This story is included in the most-recent issue of Quest Magazine, the College's twice-yearly Alumni publication. To view the entire issue online, or to view longer-form "Quest Extra" pieces, click here.
The annals of time are likely to mark the recent period as the world before COVID-19 and the world after COVID-19. The pandemic has touched virtually every aspect of life on the planet in some way. And the way the narrative has played out so far, days feel like weeks and weeks feel like years.
It almost seems like a year’s worth of events occurred between a record-setting Scholarship Gala on the evening of Friday, February 28 and the day the College became the first higher education institution in Idaho to announce it would go online-only for the rest of the semester on March 13th. Just a two-week period between those two events. “I’ll never forget that day,” Co-President Jim Everett said. “It was March 13th. A Friday the 13th.”
The College had communicated to campus that following spring break, all classes would be completed online, students were encouraged to move off-campus as soon as they could, and all in-person events (including athletics and commencement) were canceled. Tears and shock flowed throughout campus as the realization set in that many of the in-person relationships and interactions were coming to a close in a matter of hours rather than months later at the end of the school year.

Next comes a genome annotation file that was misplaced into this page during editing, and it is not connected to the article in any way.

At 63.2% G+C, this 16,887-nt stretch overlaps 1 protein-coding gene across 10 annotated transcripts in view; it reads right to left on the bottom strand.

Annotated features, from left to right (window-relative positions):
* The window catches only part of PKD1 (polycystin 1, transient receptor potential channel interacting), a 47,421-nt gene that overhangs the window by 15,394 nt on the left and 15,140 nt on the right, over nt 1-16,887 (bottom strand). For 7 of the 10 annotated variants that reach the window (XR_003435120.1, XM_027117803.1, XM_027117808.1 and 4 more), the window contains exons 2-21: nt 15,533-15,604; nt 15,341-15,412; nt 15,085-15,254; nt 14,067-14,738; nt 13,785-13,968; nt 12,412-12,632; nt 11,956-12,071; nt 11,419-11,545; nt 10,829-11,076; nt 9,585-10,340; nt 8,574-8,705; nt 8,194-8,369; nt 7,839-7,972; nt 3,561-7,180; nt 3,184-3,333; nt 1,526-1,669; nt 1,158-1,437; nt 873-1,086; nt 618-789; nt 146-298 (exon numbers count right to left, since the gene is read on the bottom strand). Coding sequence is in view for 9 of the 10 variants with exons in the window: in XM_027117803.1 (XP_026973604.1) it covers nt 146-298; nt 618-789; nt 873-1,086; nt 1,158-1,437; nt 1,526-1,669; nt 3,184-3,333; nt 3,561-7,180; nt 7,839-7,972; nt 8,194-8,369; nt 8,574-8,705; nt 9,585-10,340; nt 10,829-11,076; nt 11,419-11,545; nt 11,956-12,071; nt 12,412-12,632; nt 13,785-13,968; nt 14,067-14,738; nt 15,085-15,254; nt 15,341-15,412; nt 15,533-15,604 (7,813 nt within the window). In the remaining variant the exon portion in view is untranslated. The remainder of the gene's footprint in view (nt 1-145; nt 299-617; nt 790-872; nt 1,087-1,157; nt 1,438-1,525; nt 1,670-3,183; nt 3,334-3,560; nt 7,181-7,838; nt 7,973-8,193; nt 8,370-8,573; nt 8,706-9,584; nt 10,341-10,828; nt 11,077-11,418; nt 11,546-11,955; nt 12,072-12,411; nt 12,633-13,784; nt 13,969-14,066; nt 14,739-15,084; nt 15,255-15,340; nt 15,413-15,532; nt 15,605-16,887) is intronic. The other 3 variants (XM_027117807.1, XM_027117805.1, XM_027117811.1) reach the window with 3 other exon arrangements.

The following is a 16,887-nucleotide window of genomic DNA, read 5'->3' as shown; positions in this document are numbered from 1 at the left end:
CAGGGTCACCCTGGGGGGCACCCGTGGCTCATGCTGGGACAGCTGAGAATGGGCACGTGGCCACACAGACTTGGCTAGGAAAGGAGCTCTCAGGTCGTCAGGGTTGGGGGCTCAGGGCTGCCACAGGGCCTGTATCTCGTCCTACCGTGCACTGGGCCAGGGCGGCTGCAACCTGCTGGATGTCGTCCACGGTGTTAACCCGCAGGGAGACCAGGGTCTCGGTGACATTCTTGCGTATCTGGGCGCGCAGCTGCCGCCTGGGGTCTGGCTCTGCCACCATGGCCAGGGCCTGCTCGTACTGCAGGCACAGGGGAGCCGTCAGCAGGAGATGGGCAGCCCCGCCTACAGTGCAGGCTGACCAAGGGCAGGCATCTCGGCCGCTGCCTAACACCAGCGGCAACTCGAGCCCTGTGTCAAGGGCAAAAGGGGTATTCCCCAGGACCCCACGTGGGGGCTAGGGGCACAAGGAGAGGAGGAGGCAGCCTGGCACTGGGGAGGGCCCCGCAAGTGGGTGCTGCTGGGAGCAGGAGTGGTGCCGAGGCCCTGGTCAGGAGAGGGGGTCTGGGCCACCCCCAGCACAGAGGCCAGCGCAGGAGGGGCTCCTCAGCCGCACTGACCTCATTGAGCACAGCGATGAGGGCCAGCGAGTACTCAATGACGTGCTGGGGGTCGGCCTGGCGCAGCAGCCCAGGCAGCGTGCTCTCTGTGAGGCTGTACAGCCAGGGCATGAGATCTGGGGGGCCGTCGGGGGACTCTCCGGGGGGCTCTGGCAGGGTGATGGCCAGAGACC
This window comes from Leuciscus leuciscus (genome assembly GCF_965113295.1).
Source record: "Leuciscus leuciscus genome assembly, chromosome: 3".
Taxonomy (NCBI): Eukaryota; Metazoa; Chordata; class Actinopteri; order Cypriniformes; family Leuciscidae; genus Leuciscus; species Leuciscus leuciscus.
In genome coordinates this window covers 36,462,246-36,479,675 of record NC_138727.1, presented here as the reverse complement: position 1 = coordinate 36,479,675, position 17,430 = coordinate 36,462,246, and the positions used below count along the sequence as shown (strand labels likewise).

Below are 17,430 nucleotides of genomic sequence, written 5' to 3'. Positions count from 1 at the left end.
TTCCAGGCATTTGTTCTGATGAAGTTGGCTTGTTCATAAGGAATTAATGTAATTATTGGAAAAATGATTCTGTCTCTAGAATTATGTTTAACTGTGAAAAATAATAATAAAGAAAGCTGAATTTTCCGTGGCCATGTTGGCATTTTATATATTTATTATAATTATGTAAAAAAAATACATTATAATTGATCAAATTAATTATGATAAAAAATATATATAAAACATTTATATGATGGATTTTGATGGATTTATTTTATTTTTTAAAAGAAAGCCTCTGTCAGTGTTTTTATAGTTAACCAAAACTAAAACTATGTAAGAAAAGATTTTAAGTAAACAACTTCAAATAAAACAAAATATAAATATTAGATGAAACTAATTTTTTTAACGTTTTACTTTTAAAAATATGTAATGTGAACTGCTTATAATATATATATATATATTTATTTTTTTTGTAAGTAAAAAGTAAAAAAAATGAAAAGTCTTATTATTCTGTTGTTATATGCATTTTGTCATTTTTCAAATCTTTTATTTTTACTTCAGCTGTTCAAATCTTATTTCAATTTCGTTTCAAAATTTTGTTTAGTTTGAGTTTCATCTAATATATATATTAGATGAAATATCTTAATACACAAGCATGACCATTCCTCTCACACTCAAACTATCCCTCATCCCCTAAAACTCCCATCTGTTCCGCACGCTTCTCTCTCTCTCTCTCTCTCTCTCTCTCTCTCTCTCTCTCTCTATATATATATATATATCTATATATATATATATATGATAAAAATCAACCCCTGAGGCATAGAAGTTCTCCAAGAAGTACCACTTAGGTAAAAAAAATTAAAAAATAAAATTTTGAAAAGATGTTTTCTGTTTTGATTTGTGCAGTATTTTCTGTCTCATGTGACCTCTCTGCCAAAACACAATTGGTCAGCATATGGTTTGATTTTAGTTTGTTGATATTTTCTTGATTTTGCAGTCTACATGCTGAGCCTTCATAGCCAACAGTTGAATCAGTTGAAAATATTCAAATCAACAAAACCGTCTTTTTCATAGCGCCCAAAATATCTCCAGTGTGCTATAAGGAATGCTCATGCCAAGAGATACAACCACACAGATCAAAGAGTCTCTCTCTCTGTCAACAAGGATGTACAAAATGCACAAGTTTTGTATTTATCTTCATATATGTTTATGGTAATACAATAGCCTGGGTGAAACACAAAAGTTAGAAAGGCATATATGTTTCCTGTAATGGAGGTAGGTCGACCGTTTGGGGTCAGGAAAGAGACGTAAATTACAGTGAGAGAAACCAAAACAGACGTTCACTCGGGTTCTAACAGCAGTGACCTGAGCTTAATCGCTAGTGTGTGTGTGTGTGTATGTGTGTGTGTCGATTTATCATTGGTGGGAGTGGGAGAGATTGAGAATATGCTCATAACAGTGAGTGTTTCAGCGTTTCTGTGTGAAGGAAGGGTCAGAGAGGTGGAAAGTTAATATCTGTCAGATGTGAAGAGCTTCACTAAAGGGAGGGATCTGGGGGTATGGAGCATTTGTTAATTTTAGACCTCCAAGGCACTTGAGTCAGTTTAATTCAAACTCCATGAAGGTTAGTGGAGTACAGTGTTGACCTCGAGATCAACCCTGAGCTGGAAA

But as difficult as the decision was to make, it was made by a unified administrative group. The senior leadership team had been meeting every morning to discuss the rapidly changing circumstances and spread of the coronavirus. Biomedical data from the Centers for Disease Control (CDC), World Health Organization (WHO), and advice from some of the top medical professionals in Southern Idaho were being discussed and evaluated, played out scenarios and assessed how they could affect the campus community.
“We were doing our best to render what we thought was a prudent course of action that would be the best balance between health and safety on the one hand and our institutional mission on the other hand, which is transformative education,” said Vice President of Academic Affairs David Douglass. “We felt it was really important to err on the side of caution.”